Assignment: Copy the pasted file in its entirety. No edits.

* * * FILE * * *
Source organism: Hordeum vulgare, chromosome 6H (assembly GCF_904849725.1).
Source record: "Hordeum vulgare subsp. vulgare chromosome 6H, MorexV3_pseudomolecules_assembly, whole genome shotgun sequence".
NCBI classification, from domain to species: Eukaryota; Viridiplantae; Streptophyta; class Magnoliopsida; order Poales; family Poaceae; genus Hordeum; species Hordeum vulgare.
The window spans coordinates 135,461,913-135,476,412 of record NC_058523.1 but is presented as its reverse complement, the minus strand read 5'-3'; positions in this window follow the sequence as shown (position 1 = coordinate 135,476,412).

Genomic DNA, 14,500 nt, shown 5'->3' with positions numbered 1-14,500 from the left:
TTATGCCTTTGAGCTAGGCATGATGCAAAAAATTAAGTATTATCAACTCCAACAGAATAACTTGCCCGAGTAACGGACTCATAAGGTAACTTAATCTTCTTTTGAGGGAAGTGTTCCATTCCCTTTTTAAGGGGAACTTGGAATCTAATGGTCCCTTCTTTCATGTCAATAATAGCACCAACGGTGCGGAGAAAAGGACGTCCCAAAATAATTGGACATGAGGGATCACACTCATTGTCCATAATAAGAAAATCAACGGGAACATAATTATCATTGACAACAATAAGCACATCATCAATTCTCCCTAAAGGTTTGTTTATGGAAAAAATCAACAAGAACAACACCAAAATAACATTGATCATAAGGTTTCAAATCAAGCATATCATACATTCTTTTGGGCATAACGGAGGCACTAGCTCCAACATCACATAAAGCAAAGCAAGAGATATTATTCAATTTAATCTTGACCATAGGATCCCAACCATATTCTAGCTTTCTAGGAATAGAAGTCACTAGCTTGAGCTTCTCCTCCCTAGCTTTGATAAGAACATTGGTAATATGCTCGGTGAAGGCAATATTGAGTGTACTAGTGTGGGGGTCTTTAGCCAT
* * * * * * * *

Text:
Source organism: Hordeum vulgare, chromosome 6H (assembly GCF_904849725.1).
Source record: "Hordeum vulgare subsp. vulgare chromosome 6H, MorexV3_pseudomolecules_assembly, whole genome shotgun sequence".
NCBI classification, from domain to species: Eukaryota; Viridiplantae; Streptophyta; class Magnoliopsida; order Poales; family Poaceae; genus Hordeum; species Hordeum vulgare.
The window spans coordinates 135,461,913-135,476,412 of record NC_058523.1 but is presented as its reverse complement, the minus strand read 5'-3'; positions in this window follow the sequence as shown (position 1 = coordinate 135,476,412).

Genomic DNA, 14,500 nt, shown 5'->3' with positions numbered 1-14,500 from the left:
TTATGCCTTTGAGCTAGGCATGATGCAAAAAATTAAGTATTATCAACTCCAACAGAATAACTTGCCCGAGTAACGGACTCATAAGGTAACTTAATCTTCTTTTGAGGGAAGTGTTCCATTCCCTTTTTAAGGGGAACTTGGAATCTAATGGTCCCTTCTTTCATGTCAATAATAGCACCAACGGTGCGGAGAAAAGGACGTCCCAAAATAATTGGACATGAGGGATCACACTCATTGTCCATAATAAGAAAATCAACGGGAACATAATTATCATTGACAACAATAAGCACATCATCAATTCTCCCTAAAGGTTTGTTTATGGAAAAAATCAACAAGAACAACACCAAAATAACATTGATCATAAGGTTTCAAATCAAGCATATCATACATTCTTTTGGGCATAACGGAGGCACTAGCTCCAACATCACATAAAGCAAAGCAAGAGATATTATTCAATTTAATCTTGACCATAGGATCCCAACCATATTCTAGCTTTCTAGGAATAGAAGTCACTAGCTTGAGCTTCTCCTCCCTAGCTTTGATAAGAACATTGGTAATATGCTCGGTGAAGGCAATATTGAGTGTACTAGTGTGGGGGTCTTTAGCCAT